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    Author(s): Jason J. Moghaddas
    Date: 2006
    Source: In: Andrews, Patricia L.; Butler, Bret W., comps. 2006. Fuels Management-How to Measure Success: Conference Proceedings. 28-30 March 2006; Portland, OR. Proceedings RMRS-P-41. Fort Collins, CO: U.S. Department of Agriculture, Forest Service, Rocky Mountain Research Station. p. 441-449
    Publication Series: Proceedings (P)
    Station: Rocky Mountain Research Station
    PDF: View PDF  (1 MB)

    Description

    Fuel treatments are being widely implemented on public and private lands across the western U.S. While scientists and managers have an understanding of how fuel treatments can modify potential fire behavior under modeled conditions, there is limited information on how treatments perform under real wildfire conditions in Sierran mixed conifer forests. The Bell Fire started on 9/22/2005 on the Plumas National Forest, CA. This fire burned upslope into a 1-year old, 390-acre mechanical fuel treatment on private land. Prior to impacting the fuel treatment, the main fire ignited spot fires 400 feet into the treated area. Within the treated area, loadings of 1, 10, and 100-hour fuels averaged 5.2 tons per acre. Stand density averaged 73 trees per acre, with a live crown base of 30 feet, and 36% canopy cover. This fuel treatment resulted in: 1) increased penetration of retardant to surface fuels, 2) improved visual contact between fire crews and the IC, 3) safe access to the main fire, and 4) quick suppression of spot fires. This treatment was relatively small and isolated from other fuel treatments but resulted decreased severity, suppression costs, and post fire rehabilitation needs leading to cost savings for local public and private land managers.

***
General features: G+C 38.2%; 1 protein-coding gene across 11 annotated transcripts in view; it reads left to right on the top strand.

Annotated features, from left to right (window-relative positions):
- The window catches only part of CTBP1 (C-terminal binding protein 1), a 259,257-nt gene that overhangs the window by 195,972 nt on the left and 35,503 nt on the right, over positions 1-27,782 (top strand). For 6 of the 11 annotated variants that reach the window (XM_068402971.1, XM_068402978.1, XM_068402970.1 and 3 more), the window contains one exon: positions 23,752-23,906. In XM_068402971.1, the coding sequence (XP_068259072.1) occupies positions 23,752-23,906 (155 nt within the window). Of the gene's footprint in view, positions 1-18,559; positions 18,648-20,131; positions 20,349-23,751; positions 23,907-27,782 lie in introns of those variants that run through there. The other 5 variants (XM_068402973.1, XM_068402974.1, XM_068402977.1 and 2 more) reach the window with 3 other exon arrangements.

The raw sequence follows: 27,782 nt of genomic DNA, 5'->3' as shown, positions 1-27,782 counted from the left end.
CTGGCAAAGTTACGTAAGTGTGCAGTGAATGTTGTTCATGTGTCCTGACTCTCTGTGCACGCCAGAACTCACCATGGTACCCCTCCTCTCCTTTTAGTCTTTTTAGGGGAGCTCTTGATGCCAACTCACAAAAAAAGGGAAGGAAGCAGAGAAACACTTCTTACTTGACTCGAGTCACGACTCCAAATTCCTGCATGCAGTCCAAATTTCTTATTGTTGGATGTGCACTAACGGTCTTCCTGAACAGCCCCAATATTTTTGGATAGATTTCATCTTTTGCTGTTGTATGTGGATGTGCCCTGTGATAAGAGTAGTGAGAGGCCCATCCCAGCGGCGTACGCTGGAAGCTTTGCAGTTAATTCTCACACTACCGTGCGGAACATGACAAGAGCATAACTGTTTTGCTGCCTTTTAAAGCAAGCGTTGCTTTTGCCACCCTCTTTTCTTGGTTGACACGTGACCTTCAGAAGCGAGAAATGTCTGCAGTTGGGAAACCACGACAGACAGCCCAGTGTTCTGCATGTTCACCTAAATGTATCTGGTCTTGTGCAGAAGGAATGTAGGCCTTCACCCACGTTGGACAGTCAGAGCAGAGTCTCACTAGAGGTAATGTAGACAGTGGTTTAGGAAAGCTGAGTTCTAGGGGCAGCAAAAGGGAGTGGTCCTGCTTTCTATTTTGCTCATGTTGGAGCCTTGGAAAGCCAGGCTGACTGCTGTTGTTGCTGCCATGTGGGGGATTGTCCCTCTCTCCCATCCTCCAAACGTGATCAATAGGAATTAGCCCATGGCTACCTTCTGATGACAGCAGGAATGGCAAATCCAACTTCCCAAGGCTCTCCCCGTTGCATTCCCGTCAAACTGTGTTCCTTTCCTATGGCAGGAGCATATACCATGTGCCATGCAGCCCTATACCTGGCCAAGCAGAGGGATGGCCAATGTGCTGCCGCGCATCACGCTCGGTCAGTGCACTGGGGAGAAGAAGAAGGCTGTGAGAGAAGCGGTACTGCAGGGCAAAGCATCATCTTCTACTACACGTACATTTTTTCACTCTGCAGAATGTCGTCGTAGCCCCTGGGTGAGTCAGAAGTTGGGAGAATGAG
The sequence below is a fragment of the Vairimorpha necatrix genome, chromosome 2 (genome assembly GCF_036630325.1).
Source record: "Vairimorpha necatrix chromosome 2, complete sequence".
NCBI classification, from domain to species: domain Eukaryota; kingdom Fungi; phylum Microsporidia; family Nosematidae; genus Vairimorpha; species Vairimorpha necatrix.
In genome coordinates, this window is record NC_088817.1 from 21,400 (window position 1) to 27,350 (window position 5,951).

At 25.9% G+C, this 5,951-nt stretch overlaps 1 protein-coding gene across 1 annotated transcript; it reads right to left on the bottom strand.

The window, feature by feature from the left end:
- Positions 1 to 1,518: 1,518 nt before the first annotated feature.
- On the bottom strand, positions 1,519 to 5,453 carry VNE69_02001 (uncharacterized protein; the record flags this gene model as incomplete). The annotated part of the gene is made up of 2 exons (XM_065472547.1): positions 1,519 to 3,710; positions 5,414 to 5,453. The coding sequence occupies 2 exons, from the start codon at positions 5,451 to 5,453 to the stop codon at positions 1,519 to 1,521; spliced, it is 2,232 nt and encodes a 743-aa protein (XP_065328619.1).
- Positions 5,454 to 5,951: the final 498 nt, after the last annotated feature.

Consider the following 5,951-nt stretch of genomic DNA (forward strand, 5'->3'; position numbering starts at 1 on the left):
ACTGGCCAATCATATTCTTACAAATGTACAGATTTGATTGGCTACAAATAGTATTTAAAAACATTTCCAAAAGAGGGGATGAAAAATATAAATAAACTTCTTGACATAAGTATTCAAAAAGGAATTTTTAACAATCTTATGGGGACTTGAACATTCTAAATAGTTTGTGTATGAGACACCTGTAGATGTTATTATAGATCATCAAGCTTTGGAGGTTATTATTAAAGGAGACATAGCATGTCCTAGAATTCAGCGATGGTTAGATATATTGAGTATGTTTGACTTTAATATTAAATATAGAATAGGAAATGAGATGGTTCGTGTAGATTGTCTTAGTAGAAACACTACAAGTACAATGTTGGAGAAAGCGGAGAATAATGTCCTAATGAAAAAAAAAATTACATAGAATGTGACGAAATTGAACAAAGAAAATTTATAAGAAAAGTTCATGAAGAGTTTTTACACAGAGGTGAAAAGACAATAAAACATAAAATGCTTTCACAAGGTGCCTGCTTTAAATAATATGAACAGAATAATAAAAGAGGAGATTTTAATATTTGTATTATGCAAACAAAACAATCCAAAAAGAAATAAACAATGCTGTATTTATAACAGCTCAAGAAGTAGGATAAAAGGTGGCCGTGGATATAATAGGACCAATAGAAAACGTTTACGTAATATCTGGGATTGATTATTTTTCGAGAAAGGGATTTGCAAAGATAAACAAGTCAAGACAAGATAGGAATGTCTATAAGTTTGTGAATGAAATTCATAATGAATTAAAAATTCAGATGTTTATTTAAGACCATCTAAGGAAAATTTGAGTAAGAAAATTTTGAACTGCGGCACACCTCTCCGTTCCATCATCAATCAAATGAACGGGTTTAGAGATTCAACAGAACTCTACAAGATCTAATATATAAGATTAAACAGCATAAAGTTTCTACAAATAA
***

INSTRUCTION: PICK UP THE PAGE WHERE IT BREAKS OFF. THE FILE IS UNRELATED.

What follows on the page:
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    Citation

    Moghaddas, Jason J. 2006. A fuel treatment reduces potential fire severity and increases suppression efficiency in a Sierran mixed conifer forest. In: Andrews, Patricia L.; Butler, Bret W., comps. 2006. Fuels Management-How to Measure Success: Conference Proceedings. 28-30 March 2006; Portland, OR. Proceedings RMRS-P-41. Fort Collins, CO: U.S. Department of Agriculture, Forest Service, Rocky Mountain Research Station. p. 441-449

    Keywords

    fire, fire ecology, fuels management, fuel treatments, Bell Fire

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